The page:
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Dyskinetic cerebral palsy in Europe: trends in prevalence and severity
  1. K Himmelmann1,
  2. V McManus2,
  3. G Hagberg1,
  4. P Uvebrant1,
  5. I Krägeloh-Mann3,
  6. C Cans4,
  7. on behalf of the SCPE collaboration
  1. 1
    Queen Silvia Children’s Hospital/Sahlgrenska University Hospital, SE-416 85 Göteborg, Sweden
  2. 2
    Catherine McAuley School of Nursing and Midwifery, Brookfield Health Sciences Complex, University College Cork, Cork, Ireland
  3. 3
    Universitätsklinik für Kinder- und Jugendmedizin, Abt. Neuropädiatrie, Entwicklungsneurologie, Sozialpädiatrie, Tübingen, Germany
  4. 4
    ThEMAS – RHEOP, SIIM, CHU de Grenoble, Grenoble, France
  1. Correspondence to Kate Himmelmann, Queen Silvia Children’s Hospital/Sahlgrenska University Hospital, SE-416 85 Göteborg, Sweden; kate.himmelmann{at}vgregion.se

Abstract

Objective: To describe the trends for and severity of dyskinetic cerebral palsy in a European collaborative study between cerebral palsy registers, the Surveillance of Cerebral Palsy in Europe (SCPE).

Methods: The prevalence of dyskinetic cerebral palsy was calculated in children born in 1976–1996. Walking ability, accompanying impairments and perinatal adverse events were analysed.

Results: 578 children had dyskinetic cerebral palsy, of whom 70% were born at term. The prevalence per 1000 live births increased from 0.08 in the 1970s to 0.14 in the 1990s. For the 386 children (70%) with a birth weight of ⩾2500 g, the increase was significant (0.05 to 0.12). There was a concurrent decrease in neonatal mortality among children with a birth weight of ⩾2500 g. Overall, 16% of the children walked without aids, 24% with aids and 59% needed a wheelchair. Severe learning disability was present in 52%, epilepsy in 51% and severe visual and hearing impairment in 19% and 6%, respectively. Accompanying impairments increased with motor severity. In children born in 1991–1996, perinatal adverse events, that is an Apgar score of <5 at 5 min and convulsions before 72 h, had occurred more frequently compared with children with bilateral spastic cerebral palsy (BSCP, n = 4746). Children with dyskinetic cerebral palsy had more severe cognitive and motor impairments than children with BSCP.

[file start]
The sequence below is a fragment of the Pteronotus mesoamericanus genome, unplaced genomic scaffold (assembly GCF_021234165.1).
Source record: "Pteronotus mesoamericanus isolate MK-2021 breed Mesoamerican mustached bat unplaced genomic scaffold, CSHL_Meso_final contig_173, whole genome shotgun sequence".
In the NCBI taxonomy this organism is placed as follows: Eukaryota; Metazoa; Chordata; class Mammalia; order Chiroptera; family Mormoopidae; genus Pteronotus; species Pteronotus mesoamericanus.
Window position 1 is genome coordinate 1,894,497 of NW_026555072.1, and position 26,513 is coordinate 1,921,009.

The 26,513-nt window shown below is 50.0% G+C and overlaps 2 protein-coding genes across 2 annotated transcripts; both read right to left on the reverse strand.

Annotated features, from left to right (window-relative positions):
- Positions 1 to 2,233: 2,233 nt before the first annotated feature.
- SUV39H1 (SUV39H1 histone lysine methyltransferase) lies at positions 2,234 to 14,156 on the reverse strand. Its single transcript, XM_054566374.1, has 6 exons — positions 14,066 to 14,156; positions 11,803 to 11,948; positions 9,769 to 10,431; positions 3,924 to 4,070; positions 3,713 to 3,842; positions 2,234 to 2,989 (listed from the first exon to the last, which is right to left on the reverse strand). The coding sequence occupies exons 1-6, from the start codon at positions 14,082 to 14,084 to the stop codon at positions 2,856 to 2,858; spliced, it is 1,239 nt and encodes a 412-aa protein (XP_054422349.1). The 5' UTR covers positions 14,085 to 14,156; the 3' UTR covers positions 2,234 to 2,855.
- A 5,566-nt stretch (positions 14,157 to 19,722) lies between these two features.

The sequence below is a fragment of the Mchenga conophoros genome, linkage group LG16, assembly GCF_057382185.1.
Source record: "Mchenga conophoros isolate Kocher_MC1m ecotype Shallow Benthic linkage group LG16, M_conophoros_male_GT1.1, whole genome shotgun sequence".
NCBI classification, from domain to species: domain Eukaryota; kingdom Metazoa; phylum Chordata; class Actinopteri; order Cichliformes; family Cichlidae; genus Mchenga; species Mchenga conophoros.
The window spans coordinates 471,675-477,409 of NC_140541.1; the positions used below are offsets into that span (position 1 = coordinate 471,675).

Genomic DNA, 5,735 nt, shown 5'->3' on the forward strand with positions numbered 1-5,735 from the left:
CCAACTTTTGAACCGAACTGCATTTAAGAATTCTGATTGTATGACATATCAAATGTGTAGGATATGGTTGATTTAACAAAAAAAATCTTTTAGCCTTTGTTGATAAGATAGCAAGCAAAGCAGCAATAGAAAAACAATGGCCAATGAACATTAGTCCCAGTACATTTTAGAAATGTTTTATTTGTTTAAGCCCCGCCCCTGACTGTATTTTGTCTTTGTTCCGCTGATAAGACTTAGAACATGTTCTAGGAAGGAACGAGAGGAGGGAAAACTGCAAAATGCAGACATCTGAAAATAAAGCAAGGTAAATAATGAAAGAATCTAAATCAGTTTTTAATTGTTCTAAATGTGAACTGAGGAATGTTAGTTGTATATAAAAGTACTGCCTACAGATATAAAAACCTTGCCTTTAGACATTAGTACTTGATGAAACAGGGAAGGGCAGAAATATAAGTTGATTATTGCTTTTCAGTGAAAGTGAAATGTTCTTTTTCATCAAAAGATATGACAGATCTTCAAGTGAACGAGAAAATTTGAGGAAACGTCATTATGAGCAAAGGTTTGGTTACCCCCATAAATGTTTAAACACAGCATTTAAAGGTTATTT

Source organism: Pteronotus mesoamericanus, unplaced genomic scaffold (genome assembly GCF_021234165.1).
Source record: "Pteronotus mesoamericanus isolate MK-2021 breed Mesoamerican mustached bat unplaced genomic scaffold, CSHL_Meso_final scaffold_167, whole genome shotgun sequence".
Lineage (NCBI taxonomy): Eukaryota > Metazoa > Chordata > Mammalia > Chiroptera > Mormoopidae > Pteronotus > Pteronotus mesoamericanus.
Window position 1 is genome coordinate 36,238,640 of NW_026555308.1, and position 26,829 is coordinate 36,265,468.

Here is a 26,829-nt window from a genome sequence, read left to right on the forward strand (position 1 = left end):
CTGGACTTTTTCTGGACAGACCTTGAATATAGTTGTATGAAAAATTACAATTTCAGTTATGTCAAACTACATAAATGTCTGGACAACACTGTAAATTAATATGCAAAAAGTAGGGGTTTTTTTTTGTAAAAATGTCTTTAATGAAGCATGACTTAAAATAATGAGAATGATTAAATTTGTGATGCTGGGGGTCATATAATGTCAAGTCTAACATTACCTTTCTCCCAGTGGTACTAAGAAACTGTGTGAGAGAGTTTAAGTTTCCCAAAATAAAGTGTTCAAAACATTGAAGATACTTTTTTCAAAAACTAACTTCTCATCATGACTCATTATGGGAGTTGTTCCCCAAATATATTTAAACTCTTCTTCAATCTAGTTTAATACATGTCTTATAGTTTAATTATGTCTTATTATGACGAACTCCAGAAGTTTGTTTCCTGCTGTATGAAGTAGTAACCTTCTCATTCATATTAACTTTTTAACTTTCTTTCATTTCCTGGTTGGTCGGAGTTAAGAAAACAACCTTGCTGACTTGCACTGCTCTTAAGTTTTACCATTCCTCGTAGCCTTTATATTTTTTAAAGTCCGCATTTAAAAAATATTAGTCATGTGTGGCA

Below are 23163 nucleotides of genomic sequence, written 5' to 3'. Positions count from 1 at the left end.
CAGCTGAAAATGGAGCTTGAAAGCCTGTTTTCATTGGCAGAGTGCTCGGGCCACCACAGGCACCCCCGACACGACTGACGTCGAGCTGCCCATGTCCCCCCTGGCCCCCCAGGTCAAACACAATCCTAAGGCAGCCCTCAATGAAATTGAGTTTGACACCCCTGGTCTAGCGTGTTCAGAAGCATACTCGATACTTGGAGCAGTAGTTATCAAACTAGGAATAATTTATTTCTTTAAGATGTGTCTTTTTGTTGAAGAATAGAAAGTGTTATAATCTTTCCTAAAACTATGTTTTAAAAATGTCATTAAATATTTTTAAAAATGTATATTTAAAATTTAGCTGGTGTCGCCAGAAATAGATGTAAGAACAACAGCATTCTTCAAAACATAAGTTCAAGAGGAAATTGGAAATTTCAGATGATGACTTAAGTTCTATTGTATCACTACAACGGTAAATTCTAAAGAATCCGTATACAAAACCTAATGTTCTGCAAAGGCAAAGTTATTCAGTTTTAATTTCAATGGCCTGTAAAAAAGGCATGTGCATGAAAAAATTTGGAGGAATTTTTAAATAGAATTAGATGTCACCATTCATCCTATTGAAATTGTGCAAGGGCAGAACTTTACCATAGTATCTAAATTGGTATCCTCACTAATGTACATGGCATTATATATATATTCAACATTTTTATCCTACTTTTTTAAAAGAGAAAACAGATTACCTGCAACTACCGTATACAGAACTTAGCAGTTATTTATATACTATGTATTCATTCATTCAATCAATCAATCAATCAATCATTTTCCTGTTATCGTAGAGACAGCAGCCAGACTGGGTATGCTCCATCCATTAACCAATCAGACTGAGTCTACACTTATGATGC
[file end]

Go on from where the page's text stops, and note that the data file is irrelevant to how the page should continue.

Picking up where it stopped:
Conclusions: The prevalence of dyskinetic cerebral palsy appears to have increased in children with a normal birth weight. They have frequently experienced perinatal adverse events. Most children have a severe motor impairment and several accompanying impairments.

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Footnotes

  • Funding This study was supported by European Commission funds: DGXII-BIOMED2-Contract no. BMH4-983701; DGXII-FP5-Contract No. QLG5-CT-2001-30133; DG SANCO Contract no. 20033131.

  • Competing interests None.

  • Provenance and peer review Not commissioned; externally peer reviewed.

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